### Dynamics formulation

The generalised coordinates $${\varvec{q}}$$ and velocities $${\varvec{v}}$$ of the musculoskeletal model, and the normalised tendon forces $${\widetilde{{\varvec{F}}}}_{{\varvec{T}}}$$ and activations $${\varvec{a}}$$ of the MTUs were selected as the state variables ($${\varvec{x}}= {\left[{\varvec{q}}\,\boldsymbol{ }{\varvec{v}}\,\boldsymbol{ }{\widetilde{{\varvec{F}}}}_{{\varvec{T}}}\, {\varvec{a}}\right]}^{T}$$). The upper-limb joint actuators $${{\varvec{u}}}_{{\varvec{U}}{\varvec{L}}}$$, reserve actuators $${{\varvec{u}}}_{{\varvec{R}}{\varvec{E}}{\varvec{S}}}$$, time derivatives of the generalised velocities $${{\varvec{u}}}_{\dot{{\varvec{v}}}}$$, normalised tendon forces $${{\varvec{u}}}_{{\dot{\widetilde{{\varvec{F}}}}}_{{\varvec{T}}}}$$ and activations $${{\varvec{u}}}_{\dot{{\varvec{a}}}}$$, and ground reaction forces $${{\varvec{u}}}_{{\varvec{G}}{\varvec{R}}{\varvec{F}}}$$ were selected as the control variables ($${\varvec{u}}=\boldsymbol{ }{\left[\boldsymbol{ }{{\varvec{u}}}_{{\varvec{U}}{\varvec{L}}}\,\boldsymbol{ }{{\varvec{u}}}_{{\varvec{R}}{\varvec{E}}{\varvec{S}}}\,\boldsymbol{ }{{\varvec{u}}}_{\dot{{\varvec{v}}}}\,\boldsymbol{ }{{\varvec{u}}}_{{\dot{\widetilde{{\varvec{F}}}}}_{{\varvec{T}}}}\boldsymbol{ }{{\varvec{u}}}_{\dot{{\varvec{a}}}}\,\boldsymbol{ }{{\varvec{u}}}_{{\varvec{G}}{\varvec{R}}{\varvec{F}}}\right]}^{T}$$). The chosen state and control variables enabled the differential equations underpinning the dynamics of the musculoskeletal model (skeletal, contraction and activation) to be represented in an implicit, as opposed to explicit, first-order state-space formulation28,29. The implicit dynamics formulation resulted in enforcing the musculoskeletal model’s first-order dynamics with simple differential constraints, and algebraic path constraints were included to enforce the underlying differential equations of the musculoskeletal model (Table 1). The first-order dynamics constraints were enforced at the LGR points within a mesh interval, whilst all the algebraic path constraints were enforced at the beginning of each mesh interval. Continuity constraints for the state variables between the ending and beginning of the mesh intervals were also included. Equality path constraints were included to ensure the ground reaction forces from both the control variable and the foot–ground contact model matched at an optimal solution.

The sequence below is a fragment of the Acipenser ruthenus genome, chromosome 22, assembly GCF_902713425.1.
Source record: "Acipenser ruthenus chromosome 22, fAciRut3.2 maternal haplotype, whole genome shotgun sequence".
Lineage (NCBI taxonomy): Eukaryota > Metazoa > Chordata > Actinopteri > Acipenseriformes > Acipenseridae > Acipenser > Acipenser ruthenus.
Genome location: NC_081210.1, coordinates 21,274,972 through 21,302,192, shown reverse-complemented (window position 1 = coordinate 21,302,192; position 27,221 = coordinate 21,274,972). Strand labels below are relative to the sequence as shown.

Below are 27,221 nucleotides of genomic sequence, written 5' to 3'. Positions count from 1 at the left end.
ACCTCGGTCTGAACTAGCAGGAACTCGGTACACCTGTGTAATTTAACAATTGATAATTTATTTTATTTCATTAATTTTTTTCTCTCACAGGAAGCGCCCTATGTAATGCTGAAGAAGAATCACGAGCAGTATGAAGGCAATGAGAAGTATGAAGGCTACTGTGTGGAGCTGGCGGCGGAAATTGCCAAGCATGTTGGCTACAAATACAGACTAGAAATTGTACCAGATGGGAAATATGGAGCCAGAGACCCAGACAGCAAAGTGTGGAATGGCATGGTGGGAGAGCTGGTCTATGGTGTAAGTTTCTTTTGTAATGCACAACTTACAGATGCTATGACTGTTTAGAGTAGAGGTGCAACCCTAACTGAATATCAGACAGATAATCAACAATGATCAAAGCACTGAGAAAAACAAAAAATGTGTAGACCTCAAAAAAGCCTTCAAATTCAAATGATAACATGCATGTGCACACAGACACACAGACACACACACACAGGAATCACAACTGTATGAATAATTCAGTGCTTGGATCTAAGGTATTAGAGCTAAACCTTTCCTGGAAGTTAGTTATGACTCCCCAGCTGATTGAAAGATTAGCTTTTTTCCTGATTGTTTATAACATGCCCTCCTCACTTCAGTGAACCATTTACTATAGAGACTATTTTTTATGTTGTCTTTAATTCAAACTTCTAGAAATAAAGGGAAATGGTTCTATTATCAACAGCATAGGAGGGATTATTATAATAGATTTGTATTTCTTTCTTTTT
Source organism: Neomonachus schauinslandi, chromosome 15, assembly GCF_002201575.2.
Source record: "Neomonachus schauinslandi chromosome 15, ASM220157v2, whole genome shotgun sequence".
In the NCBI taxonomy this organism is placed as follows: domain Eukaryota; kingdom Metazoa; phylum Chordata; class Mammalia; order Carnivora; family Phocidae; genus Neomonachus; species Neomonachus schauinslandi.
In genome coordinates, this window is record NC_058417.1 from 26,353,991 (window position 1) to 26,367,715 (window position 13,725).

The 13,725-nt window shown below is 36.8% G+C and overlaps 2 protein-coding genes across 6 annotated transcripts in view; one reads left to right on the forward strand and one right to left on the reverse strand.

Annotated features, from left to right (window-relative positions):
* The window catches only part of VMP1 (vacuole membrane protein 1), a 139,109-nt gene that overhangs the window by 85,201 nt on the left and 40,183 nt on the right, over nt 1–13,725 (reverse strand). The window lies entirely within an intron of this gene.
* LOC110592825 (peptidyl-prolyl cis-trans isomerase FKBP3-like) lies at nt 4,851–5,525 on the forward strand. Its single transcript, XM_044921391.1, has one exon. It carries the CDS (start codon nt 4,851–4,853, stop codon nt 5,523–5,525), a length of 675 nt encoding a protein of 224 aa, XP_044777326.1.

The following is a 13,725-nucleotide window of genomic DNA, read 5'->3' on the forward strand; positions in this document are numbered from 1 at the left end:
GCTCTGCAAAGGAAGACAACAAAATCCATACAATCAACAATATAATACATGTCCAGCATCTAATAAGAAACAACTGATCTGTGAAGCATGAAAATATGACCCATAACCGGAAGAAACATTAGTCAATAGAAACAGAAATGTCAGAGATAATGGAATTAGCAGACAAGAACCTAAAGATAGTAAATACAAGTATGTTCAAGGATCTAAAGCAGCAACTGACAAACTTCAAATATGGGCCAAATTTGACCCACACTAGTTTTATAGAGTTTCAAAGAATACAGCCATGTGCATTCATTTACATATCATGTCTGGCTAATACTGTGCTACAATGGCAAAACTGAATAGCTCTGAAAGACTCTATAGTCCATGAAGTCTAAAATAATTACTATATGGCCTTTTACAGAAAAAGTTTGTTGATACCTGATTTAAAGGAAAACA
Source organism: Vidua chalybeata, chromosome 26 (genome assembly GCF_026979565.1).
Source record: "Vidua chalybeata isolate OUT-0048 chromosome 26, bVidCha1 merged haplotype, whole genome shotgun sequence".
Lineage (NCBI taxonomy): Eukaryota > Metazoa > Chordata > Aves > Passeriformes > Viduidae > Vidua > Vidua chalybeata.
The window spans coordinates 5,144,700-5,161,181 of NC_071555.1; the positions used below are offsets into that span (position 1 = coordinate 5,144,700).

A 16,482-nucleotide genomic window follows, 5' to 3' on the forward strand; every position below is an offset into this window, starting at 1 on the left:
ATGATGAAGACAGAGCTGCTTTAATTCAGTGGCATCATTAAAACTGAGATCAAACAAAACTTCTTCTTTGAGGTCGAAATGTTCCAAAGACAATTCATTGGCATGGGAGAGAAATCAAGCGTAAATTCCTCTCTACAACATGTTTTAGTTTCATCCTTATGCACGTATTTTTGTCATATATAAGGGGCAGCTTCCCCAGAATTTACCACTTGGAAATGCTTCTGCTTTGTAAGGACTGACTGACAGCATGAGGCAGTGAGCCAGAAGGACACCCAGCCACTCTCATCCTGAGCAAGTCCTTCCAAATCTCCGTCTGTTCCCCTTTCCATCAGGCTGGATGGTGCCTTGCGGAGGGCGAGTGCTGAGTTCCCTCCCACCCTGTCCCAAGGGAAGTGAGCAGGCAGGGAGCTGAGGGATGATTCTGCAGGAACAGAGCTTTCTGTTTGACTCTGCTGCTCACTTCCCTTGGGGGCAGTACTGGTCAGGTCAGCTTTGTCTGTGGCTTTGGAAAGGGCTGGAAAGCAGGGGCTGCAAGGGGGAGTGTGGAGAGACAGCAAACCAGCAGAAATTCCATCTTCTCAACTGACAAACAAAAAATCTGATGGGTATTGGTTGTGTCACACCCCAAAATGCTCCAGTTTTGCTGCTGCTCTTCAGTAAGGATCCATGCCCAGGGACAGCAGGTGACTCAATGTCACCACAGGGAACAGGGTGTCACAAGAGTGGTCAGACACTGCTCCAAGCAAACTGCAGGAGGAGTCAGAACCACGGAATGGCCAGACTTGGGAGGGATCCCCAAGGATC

### Data-tracking simulation

To perform the data-tracking simulation it was first necessary to perform an empirical data collection. A thorough overview of the data collection procedures can be found in Haralabidis et al.20, and thus only a summary is given here. Three-dimensional marker trajectories (250 Hz, Qualisys AB, Sweden) and ground reaction forces (2000 Hz, Kistler, Switzerland) were collected from an international-level male sprinter (age: 24 years; height: 1.79 m; mass: 72.2 kg; 100 m PB: 10.33 s; 200 m PB: 20.27 s) as he performed two successful maximal effort sprints over three distances (0–10, 0–30 and 0–60 m). The participant provided written informed consent to take part in the data collection. The data collection protocol was approved by the University of Bath’s Research Ethics Approval Committee for Health (EP 17/18 238). All methods were carried out in accordance with relevant guidelines and regulations. For the purposes of this study, the data collected from between the touchdown of the second step (right foot) to the take-off of the third step (left foot) during the first 0–10 m trial (early acceleration phase) was extracted for further use. The extracted data together with the model described above were then used to perform inverse kinematics (global pelvis and relative joint angles) and dynamics (net joint moments) analyses within OpenSim (version 3.3, Stanford University, CA, USA)31. The kinematics and ground reaction forces were filtered using a fourth-order low-pass Butterworth filter with a 20 Hz cut-off frequency prior to performing the inverse dynamics analysis. B-splines were also fitted to the filtered kinematics data to enable velocities and accelerations to be determined. The splined kinematics, filtered ground reaction forces and net joint moments served as the experimental data to be tracked within the data-tracking simulation.